Kate and Allie - single mothers sharing expenses and resposibilities
Who's the Boss - single mother not married to single father housekeeper with grandmother over the garage
Fresh Prince of Bel Air - nephew in the house
Golden Girls - four older women sharing expenses
Full House - single father with children, married brother-in-law with children, friend

In these days of single parents, troubled families, aging population and high prices, creative living arrangements are a good solution.

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Wednesday, May 17, 2006

Just Surfing

Sometimes I find sites or blogs that I enjoy reading. Sometimes I get interested when searching for something and something else catches my attention, sometimes I check links on other blogs, or simply click the "next blog" button. Here are a few I enjoyed recently.

Overmatter is a blog described as leftovers from the science desk, written by Natasha Loder a journalist based in London. Natasha has ties to The Economist so she has access to information on many topics. She has an easy writing style and her blog covers a wide assortment of subject matter, all under the science umbrella. I read about medical marijuana, the bird flu, a drug test gone bad, new findings about Vesuvius, the Zoobank, and a planned moon dust auction. There are more!

Neave is a fun site by Paul Neave, self-described Flash fettler and interactive activist. I’m not sure what “fettler” means, but he uses Flash. Go to the Imagination page and after the message displays, move the cursor, click once or twice, and then just watch it. Young children will enjoy moving the mouse around to create scribbled designs. Flower grows a new flower for each click. Flash Earth uses satellite and aerial imagery. He also has games, a planetarium, and an audio/visual page and more. Check out his site.

Here is a blog made up of photographs of plates of food. Food Nucca is described as "foods the writer eats when he remembers to take pictures." He begins with a list of restaurants and then posts one meal at a time. There is a comment on each written by the same screen name. Maybe this is an experiment to see how many people will visit to see what is served for lunch.

This last one is World of Jokes, Funny Pictures and entertainment. A bit of a grandiose title, but there are interesting pictures and pretty good jokes. It is entertainment. There are quite a few comments, even one written by the screen name who left comments at Food Nucca.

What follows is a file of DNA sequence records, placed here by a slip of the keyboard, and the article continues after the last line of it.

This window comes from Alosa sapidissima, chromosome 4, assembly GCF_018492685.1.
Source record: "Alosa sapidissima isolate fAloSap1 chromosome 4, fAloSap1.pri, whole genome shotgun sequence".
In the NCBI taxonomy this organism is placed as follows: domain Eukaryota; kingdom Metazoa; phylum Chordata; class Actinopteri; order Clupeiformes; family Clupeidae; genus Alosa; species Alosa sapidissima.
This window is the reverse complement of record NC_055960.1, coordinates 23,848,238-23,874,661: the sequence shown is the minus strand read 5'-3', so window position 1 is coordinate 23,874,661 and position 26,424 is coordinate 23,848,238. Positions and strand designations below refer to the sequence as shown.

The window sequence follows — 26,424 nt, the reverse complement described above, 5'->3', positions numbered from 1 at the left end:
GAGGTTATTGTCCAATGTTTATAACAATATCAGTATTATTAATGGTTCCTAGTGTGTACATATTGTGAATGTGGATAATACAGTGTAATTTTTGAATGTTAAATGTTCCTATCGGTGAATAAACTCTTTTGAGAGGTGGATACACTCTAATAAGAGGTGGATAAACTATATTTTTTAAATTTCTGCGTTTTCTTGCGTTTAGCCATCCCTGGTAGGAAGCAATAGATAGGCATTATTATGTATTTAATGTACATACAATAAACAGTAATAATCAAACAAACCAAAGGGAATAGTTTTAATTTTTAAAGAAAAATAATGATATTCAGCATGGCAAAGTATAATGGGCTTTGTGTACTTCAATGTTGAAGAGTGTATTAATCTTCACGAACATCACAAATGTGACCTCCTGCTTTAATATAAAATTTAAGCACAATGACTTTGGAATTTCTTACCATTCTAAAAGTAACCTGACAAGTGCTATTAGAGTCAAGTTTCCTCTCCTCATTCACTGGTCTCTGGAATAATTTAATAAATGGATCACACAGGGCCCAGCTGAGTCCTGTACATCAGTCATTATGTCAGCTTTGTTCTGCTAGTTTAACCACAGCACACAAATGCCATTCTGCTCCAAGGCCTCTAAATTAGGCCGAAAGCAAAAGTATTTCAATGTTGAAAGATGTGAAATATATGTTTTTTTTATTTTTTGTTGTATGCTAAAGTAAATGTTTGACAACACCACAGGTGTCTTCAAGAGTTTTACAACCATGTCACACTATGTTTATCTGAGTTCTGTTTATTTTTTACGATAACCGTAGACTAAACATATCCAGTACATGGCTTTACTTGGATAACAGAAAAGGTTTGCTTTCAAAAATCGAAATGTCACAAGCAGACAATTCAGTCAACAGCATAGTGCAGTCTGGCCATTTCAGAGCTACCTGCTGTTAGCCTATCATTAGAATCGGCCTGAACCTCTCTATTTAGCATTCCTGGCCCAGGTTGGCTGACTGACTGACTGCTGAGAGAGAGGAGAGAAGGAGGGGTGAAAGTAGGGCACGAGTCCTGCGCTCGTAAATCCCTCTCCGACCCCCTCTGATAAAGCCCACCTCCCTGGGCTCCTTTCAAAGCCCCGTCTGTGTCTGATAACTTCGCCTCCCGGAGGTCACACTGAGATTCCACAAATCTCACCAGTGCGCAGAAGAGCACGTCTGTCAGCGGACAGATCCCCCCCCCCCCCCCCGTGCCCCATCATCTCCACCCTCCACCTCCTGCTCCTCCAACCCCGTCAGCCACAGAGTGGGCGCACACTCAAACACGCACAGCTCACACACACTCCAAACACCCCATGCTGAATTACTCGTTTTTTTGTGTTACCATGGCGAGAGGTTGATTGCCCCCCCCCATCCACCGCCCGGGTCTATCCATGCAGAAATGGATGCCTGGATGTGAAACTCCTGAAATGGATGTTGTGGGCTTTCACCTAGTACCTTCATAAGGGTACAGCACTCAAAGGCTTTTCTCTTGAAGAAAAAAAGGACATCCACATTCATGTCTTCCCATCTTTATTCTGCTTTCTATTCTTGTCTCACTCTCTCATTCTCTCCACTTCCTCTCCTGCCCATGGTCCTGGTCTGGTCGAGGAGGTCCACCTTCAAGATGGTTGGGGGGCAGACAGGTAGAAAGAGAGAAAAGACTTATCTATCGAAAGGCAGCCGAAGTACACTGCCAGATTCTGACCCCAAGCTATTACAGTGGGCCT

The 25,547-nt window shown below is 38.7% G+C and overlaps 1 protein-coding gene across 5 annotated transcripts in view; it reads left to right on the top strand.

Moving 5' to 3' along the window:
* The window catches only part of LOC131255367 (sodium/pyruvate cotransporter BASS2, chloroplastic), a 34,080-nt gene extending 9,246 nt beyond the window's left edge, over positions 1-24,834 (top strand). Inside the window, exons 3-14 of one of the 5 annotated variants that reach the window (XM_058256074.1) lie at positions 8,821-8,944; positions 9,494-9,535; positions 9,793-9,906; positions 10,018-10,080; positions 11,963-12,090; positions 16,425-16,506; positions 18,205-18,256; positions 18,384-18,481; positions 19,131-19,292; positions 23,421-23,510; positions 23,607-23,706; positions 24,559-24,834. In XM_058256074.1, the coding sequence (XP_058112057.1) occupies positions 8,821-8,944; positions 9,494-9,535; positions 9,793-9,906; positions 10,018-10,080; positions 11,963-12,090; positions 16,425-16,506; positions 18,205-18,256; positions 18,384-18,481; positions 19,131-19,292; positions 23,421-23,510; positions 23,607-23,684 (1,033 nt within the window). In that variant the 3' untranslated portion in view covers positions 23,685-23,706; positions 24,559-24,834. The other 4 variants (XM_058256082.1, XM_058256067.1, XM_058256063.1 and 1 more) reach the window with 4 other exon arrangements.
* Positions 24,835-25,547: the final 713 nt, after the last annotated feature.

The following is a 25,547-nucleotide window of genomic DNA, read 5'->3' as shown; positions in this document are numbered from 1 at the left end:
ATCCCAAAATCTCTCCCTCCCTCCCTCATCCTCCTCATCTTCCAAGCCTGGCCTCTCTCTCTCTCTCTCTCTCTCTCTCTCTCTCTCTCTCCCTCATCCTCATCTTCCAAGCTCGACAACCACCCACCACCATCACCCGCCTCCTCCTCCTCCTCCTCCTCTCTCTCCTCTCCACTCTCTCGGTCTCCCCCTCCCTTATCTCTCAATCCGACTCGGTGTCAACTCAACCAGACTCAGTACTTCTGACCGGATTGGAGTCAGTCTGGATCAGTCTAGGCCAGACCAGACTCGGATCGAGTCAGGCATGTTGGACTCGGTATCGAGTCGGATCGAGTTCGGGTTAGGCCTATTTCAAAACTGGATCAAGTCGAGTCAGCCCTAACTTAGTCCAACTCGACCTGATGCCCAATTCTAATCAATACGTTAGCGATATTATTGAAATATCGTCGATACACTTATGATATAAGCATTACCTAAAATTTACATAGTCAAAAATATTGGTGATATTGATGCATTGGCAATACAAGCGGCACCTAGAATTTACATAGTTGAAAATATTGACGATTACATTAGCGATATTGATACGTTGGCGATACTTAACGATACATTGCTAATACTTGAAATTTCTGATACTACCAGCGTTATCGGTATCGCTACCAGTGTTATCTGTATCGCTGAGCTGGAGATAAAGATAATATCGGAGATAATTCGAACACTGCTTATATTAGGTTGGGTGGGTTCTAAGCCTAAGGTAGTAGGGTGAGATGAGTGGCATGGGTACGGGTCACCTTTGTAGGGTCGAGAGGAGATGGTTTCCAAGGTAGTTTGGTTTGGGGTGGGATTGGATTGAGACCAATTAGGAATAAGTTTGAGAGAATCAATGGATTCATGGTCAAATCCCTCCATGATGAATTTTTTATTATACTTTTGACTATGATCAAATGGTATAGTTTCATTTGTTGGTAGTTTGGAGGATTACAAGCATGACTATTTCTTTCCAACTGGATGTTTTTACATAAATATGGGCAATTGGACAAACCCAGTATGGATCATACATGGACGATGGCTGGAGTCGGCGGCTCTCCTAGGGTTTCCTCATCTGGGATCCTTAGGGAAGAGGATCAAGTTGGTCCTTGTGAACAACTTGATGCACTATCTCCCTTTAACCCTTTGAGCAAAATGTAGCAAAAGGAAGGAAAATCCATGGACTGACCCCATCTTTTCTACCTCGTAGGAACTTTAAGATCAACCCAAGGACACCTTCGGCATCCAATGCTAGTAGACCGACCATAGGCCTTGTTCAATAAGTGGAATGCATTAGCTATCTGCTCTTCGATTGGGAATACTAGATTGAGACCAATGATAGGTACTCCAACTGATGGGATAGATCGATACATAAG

Just thought I'd share. Enjoy surfing!

Tuesday, May 16, 2006

Friday, May 12, 2006

My Dad

My dad with his sisters in the field and with their mother in front of their house.
My dad did most of his growing up in the oil field camps in Oklahoma and Texas in the 20’s and 30’s. I don’t know how the mothers did it. The kids had plenty of open spaces to play and not on well-manicured lawns, but in dusty, dirty fields. Still, my grandmother always made sure my dad had clean, white clothes to wear to school.Clean, white clothes were important to my grandmother, but my dad did not like always wearing white. Maybe he didn't feel as if he fit in with his schoolmates.

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Saturday, May 06, 2006

Dome Homes

We were going to visit Bruco the Caterpillar last week, but did not make it. We tried again this Tuesday, but didn't make it then either, so Thursday we did it.

I have always liked domes but haven't seen the monolithic type. The geodesic domes have some beautiful facades that make them look exotic and inviting. Many of the pictures I have seen make the monolithic domes look like bumps. There are some exotic designs and a choice of finishes that soften the bump look. With the right landscaping and stucco, these look interesting. I like 'em.

Garry took some

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Wednesday, May 03, 2006


Two of these came through email and two are from our personal collections. Can you guess which are which?

And this is my favorite!